"The main target depth was set at 15,000 m (49,000 ft). On 6 June 1979, the world depth record held by the Bertha Rogers hole in Washita County, Oklahoma, at 9,583 m (31,440 ft)[3] was broken. In 1983, the drill passed 12,000 m (39,000 ft), and drilling was stopped for about a year to celebrate the event.[4] This idle period may have contributed to a break-down on 27 September 1984: after drilling to 12,066 m (39,587 ft), a 5,000 m (16,000 ft) section of the drill string twisted off and was left in the hole. Drilling was later restarted from 7,000 m (23,000 ft).[4] The hole reached 12,262 m (40,230 ft) in 1989. In that year the hole depth was expected to reach 13,500 m (44,300 ft) by the end of 1990 and 15,000 m (49,000 ft) by 1993.[5][6] However, due to higher than expected temperatures at this depth and location, 180 C (356 F) instead of expected 100 C (212 F), drilling deeper was deemed unfeasible and the drilling was stopped in 1992.[4] With the expected further increase in temperature with increasing depth, drilling to 15,000 m (49,000 ft) would have meant working at a projected 300 C (570 F), at which the drill bit would no longer work.[citation needed]"

  • by the eric conspiracy (20178) on Sunday January 13, 2013 @01:23AM (#42572521)

    The idea that the chemicals are unknown is horse poop.

    Here's a list: http://fracfocus.org/chemical-use/what-chemicals-are-used [fracfocus.org]

    The companies involved just don't tell Greenpeace etc. what the chemicals are, and apparently Greenpeace etc. would prefer to make a big political stink out of it rather than fund a GC-MS lab to run the analysis and find out that it's actually stuff like polysaccharides sand and which will destroy their talking points, which of course opens the question why are they making such a stupid lot of fuss about the whole thing?

    But you can bet they know.

    The regulatory agencies for sure know what the chemicals are - sometimes they aren't allowed to tell others because the states protect the trade secrets involved. But not always.

    A lot of the stuff is disclosed on sites like this: http://fracfocus.org/ [fracfocus.org] - several states now require drillers upload the chemical compositions to this site as part of their permitting process. Texas for example.

    http://03646f4.netsolhost.com/?p=218 [netsolhost.com]

    Also of course if you patent something you have to disclose or the patent isn't valid. So that's always an interesting source of info as well.

    These fluids are pretty boring actually. Viscosifier, proppant, and corrosion inhibitor. In fact if you do a Google search you'll come up with articles on which ones to use.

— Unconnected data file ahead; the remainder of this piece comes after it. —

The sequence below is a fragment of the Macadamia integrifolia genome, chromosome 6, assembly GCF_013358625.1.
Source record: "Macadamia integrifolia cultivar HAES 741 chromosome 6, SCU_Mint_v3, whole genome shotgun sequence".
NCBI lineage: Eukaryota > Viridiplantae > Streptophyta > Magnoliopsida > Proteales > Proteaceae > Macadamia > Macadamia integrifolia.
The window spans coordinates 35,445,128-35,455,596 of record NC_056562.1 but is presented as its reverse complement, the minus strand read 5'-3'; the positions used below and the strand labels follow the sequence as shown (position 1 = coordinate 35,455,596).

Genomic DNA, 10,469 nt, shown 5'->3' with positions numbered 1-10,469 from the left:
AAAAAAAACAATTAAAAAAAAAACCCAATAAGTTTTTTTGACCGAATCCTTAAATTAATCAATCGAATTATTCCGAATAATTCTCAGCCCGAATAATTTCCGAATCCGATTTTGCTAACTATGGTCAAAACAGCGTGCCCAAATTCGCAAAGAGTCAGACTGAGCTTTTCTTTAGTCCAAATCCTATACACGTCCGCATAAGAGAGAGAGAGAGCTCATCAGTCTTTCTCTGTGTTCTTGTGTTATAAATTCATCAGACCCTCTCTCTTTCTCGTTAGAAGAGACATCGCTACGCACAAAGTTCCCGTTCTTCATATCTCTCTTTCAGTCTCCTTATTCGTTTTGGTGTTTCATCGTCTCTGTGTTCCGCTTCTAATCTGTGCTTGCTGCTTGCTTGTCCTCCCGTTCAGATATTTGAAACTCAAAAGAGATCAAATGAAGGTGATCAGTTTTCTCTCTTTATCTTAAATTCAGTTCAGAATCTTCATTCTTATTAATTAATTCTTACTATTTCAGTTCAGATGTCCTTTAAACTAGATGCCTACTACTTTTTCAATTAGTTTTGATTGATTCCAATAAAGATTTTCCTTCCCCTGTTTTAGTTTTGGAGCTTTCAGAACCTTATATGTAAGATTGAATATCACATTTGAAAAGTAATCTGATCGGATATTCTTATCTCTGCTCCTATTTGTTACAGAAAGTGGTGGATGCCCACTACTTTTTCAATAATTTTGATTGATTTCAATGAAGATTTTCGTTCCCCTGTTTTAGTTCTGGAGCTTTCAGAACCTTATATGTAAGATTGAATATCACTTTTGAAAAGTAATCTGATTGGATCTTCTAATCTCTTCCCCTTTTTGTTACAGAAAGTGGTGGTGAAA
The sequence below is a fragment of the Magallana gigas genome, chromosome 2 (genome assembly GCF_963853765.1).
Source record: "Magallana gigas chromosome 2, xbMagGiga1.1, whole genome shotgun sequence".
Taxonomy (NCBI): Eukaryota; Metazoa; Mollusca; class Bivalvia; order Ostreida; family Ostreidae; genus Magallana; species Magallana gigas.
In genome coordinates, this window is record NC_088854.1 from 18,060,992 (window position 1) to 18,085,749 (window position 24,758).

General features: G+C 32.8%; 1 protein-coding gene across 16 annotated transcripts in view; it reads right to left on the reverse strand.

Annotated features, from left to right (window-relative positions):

Last time I posted this info on slashdot I was modded down to Troll in less than 30 seconds. I wonder how long it will take today?

  • by Seraphim1982 (813899) on Sunday January 13, 2013 @02:27AM (#42572703)

    Well, time to sacrifice some karma on the truth once again. The poster child for geothermal power in the USA is Calpine at The Geysers, near Calistoga CA. Near, in fact, old faithful, which is old but not particularly faithful. It is neither as regular nor as potent as it used to be.

    Old Faithful is in Wyoming, which is two states (Utah and Nevada) away from California.

  • by riverat1 (1048260) on Sunday January 13, 2013 @03:29AM (#42572861)

    That is a dry area not near anyone's drinking water aquifer. They drilled into solid basalt and used cold water to crack it. I'm not even sure there's any avenue for the plastic to escape. The water they use will come from the Deschutes River (which is miles away from the drill site) and will be recycled in a closed cycle. Nobody lives close to the drill site and not many people live within 30 miles of it. The nearest city of any size is Bend, OR, 40 or 50 miles northwest on the other side of Mt. Newberry. As an Oregonian whose spent time in that area I'm not that concerned about it and it's worth the experiment to see how it works.

  • by riverat1 (1048260) on Sunday January 13, 2013 @03:45AM (#42572913)

    The Geysers is an entirely different kind of geothermal development. It uses water already in the ground. This new development on Mount Newberry is into dry basalt and all the water they use will be from surface sources and it will be run in a closed loop cycle so none is released.